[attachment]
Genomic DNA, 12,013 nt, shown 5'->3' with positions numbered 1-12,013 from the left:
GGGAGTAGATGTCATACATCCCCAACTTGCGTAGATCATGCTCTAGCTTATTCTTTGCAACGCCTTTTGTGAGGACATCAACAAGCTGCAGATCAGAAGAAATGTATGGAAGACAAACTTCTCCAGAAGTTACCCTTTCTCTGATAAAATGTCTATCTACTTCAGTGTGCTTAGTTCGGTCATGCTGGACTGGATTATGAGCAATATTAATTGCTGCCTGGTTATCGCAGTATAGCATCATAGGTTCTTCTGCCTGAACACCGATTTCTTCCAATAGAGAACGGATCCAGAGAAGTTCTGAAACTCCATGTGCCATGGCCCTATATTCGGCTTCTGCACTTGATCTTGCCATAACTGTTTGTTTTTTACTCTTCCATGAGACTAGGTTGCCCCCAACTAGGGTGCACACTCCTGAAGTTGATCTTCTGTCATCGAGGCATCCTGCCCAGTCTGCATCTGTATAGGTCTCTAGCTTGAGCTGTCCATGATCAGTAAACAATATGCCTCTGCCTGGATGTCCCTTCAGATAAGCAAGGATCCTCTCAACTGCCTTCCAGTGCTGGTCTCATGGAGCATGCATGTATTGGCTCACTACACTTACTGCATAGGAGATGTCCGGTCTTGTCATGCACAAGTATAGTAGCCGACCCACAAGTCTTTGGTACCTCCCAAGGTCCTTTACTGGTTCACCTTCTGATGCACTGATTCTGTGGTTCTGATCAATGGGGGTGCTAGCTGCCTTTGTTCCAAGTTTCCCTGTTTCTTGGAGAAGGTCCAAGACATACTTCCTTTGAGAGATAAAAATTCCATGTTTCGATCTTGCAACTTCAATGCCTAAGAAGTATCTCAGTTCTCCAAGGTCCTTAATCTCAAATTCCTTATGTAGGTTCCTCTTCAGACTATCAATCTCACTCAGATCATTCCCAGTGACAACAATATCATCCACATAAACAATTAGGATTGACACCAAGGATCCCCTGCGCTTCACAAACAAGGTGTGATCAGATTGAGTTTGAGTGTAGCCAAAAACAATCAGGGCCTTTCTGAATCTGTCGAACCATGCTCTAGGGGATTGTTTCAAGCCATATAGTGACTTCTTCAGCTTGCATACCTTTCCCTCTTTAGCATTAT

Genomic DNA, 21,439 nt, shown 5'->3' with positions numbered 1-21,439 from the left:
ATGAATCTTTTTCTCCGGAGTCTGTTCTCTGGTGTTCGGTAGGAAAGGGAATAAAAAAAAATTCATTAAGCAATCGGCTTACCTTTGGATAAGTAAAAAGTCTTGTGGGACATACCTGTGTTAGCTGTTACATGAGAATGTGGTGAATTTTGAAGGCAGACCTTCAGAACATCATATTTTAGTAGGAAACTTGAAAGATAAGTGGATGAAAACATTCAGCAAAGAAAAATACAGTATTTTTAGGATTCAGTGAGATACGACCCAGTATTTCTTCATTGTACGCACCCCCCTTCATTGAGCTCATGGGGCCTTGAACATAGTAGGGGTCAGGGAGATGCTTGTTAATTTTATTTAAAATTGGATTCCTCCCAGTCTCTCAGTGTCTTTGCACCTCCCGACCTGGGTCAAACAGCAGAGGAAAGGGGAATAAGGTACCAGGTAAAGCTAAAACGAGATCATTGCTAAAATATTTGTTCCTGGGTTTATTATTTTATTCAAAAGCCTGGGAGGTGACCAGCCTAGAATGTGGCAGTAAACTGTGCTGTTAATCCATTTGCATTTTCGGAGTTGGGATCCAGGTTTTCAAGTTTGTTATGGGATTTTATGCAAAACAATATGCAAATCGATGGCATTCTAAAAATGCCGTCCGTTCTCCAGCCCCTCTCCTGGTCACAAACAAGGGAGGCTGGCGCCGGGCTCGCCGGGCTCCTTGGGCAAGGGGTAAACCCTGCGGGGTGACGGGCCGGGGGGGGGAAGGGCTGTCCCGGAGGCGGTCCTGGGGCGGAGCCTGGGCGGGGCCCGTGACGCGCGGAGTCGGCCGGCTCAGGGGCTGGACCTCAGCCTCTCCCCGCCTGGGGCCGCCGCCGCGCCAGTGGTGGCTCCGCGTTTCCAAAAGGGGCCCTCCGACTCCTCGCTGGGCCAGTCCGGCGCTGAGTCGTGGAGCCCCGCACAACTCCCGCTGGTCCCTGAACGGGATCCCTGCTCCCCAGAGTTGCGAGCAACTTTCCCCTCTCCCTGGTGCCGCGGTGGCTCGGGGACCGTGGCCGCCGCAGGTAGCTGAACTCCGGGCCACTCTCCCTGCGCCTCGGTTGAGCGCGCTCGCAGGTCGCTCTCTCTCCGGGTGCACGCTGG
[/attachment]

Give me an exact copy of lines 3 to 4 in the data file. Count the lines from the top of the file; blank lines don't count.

Genomic DNA, 21,439 nt, shown 5'->3' with positions numbered 1-21,439 from the left:
ATGAATCTTTTTCTCCGGAGTCTGTTCTCTGGTGTTCGGTAGGAAAGGGAATAAAAAAAAATTCATTAAGCAATCGGCTTACCTTTGGATAAGTAAAAAGTCTTGTGGGACATACCTGTGTTAGCTGTTACATGAGAATGTGGTGAATTTTGAAGGCAGACCTTCAGAACATCATATTTTAGTAGGAAACTTGAAAGATAAGTGGATGAAAACATTCAGCAAAGAAAAATACAGTATTTTTAGGATTCAGTGAGATACGACCCAGTATTTCTTCATTGTACGCACCCCCCTTCATTGAGCTCATGGGGCCTTGAACATAGTAGGGGTCAGGGAGATGCTTGTTAATTTTATTTAAAATTGGATTCCTCCCAGTCTCTCAGTGTCTTTGCACCTCCCGACCTGGGTCAAACAGCAGAGGAAAGGGGAATAAGGTACCAGGTAAAGCTAAAACGAGATCATTGCTAAAATATTTGTTCCTGGGTTTATTATTTTATTCAAAAGCCTGGGAGGTGACCAGCCTAGAATGTGGCAGTAAACTGTGCTGTTAATCCATTTGCATTTTCGGAGTTGGGATCCAGGTTTTCAAGTTTGTTATGGGATTTTATGCAAAACAATATGCAAATCGATGGCATTCTAAAAATGCCGTCCGTTCTCCAGCCCCTCTCCTGGTCACAAACAAGGGAGGCTGGCGCCGGGCTCGCCGGGCTCCTTGGGCAAGGGGTAAACCCTGCGGGGTGACGGGCCGGGGGGGGGAAGGGCTGTCCCGGAGGCGGTCCTGGGGCGGAGCCTGGGCGGGGCCCGTGACGCGCGGAGTCGGCCGGCTCAGGGGCTGGACCTCAGCCTCTCCCCGCCTGGGGCCGCCGCCGCGCCAGTGGTGGCTCCGCGTTTCCAAAAGGGGCCCTCCGACTCCTCGCTGGGCCAGTCCGGCGCTGAGTCGTGGAGCCCCGCACAACTCCCGCTGGTCCCTGAACGGGATCCCTGCTCCCCAGAGTTGCGAGCAACTTTCCCCTCTCCCTGGTGCCGCGGTGGCTCGGGGACCGTGGCCGCCGCAGGTAGCTGAACTCCGGGCCACTCTCCCTGCGCCTCGGTTGAGCGCGCTCGCAGGTCGCTCTCTCTCCGGGTGCACGCTGG